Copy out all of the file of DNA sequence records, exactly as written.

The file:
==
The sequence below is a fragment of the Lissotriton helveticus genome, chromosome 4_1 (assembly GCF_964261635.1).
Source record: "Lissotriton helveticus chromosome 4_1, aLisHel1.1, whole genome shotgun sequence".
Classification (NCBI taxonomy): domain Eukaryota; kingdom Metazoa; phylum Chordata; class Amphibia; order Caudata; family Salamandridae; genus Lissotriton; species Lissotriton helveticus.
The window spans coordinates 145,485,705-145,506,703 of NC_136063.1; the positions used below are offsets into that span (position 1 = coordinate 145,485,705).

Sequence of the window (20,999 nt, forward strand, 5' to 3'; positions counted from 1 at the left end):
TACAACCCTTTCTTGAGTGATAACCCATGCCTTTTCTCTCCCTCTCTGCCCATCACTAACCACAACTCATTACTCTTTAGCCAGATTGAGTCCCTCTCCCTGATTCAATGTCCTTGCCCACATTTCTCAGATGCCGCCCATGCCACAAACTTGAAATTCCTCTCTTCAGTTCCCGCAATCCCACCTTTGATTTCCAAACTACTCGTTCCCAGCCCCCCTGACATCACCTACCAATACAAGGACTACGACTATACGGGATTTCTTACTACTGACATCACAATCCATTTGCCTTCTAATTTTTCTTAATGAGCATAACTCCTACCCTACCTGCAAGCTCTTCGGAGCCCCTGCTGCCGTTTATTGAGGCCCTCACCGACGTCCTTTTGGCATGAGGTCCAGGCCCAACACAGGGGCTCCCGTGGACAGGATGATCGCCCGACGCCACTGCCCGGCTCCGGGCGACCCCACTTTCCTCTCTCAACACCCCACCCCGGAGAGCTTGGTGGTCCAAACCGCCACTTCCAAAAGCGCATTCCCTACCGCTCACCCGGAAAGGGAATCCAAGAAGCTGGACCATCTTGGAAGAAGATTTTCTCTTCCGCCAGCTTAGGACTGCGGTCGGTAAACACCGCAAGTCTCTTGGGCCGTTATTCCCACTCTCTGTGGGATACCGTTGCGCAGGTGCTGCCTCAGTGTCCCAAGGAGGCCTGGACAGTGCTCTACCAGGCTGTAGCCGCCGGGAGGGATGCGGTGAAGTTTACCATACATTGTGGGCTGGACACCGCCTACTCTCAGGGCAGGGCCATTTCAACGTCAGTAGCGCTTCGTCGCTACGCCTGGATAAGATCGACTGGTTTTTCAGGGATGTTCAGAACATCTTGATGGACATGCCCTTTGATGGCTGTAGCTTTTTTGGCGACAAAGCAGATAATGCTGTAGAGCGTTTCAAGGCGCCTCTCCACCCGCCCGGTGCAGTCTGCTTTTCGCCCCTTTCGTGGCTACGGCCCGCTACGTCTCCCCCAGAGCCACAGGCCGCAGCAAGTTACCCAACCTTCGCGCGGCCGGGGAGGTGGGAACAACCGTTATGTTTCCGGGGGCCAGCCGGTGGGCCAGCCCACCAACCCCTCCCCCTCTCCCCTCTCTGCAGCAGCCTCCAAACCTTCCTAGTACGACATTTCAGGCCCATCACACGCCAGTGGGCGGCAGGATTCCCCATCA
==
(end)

The sequence below is a fragment of the Lissotriton helveticus genome, chromosome 4_1 (assembly GCF_964261635.1).
Source record: "Lissotriton helveticus chromosome 4_1, aLisHel1.1, whole genome shotgun sequence".
Classification (NCBI taxonomy): domain Eukaryota; kingdom Metazoa; phylum Chordata; class Amphibia; order Caudata; family Salamandridae; genus Lissotriton; species Lissotriton helveticus.
The window spans coordinates 145,485,705-145,506,703 of NC_136063.1; the positions used below are offsets into that span (position 1 = coordinate 145,485,705).

Sequence of the window (20,999 nt, forward strand, 5' to 3'; positions counted from 1 at the left end):
TACAACCCTTTCTTGAGTGATAACCCATGCCTTTTCTCTCCCTCTCTGCCCATCACTAACCACAACTCATTACTCTTTAGCCAGATTGAGTCCCTCTCCCTGATTCAATGTCCTTGCCCACATTTCTCAGATGCCGCCCATGCCACAAACTTGAAATTCCTCTCTTCAGTTCCCGCAATCCCACCTTTGATTTCCAAACTACTCGTTCCCAGCCCCCCTGACATCACCTACCAATACAAGGACTACGACTATACGGGATTTCTTACTACTGACATCACAATCCATTTGCCTTCTAATTTTTCTTAATGAGCATAACTCCTACCCTACCTGCAAGCTCTTCGGAGCCCCTGCTGCCGTTTATTGAGGCCCTCACCGACGTCCTTTTGGCATGAGGTCCAGGCCCAACACAGGGGCTCCCGTGGACAGGATGATCGCCCGACGCCACTGCCCGGCTCCGGGCGACCCCACTTTCCTCTCTCAACACCCCACCCCGGAGAGCTTGGTGGTCCAAACCGCCACTTCCAAAAGCGCATTCCCTACCGCTCACCCGGAAAGGGAATCCAAGAAGCTGGACCATCTTGGAAGAAGATTTTCTCTTCCGCCAGCTTAGGACTGCGGTCGGTAAACACCGCAAGTCTCTTGGGCCGTTATTCCCACTCTCTGTGGGATACCGTTGCGCAGGTGCTGCCTCAGTGTCCCAAGGAGGCCTGGACAGTGCTCTACCAGGCTGTAGCCGCCGGGAGGGATGCGGTGAAGTTTACCATACATTGTGGGCTGGACACCGCCTACTCTCAGGGCAGGGCCATTTCAACGTCAGTAGCGCTTCGTCGCTACGCCTGGATAAGATCGACTGGTTTTTCAGGGATGTTCAGAACATCTTGATGGACATGCCCTTTGATGGCTGTAGCTTTTTTGGCGACAAAGCAGATAATGCTGTAGAGCGTTTCAAGGCGCCTCTCCACCCGCCCGGTGCAGTCTGCTTTTCGCCCCTTTCGTGGCTACGGCCCGCTACGTCTCCCCCAGAGCCACAGGCCGCAGCAAGTTACCCAACCTTCGCGCGGCCGGGGAGGTGGGAACAACCGTTATGTTTCCGGGGGCCAGCCGGTGGGCCAGCCCACCAACCCCTCCCCCTCTCCCCTCTCTGCAGCAGCCTCCAAACCTTCCTAGTACGACATTTCAGGCCCATCACACGCCAGTGGGCGGCAGGATTCCCCATCA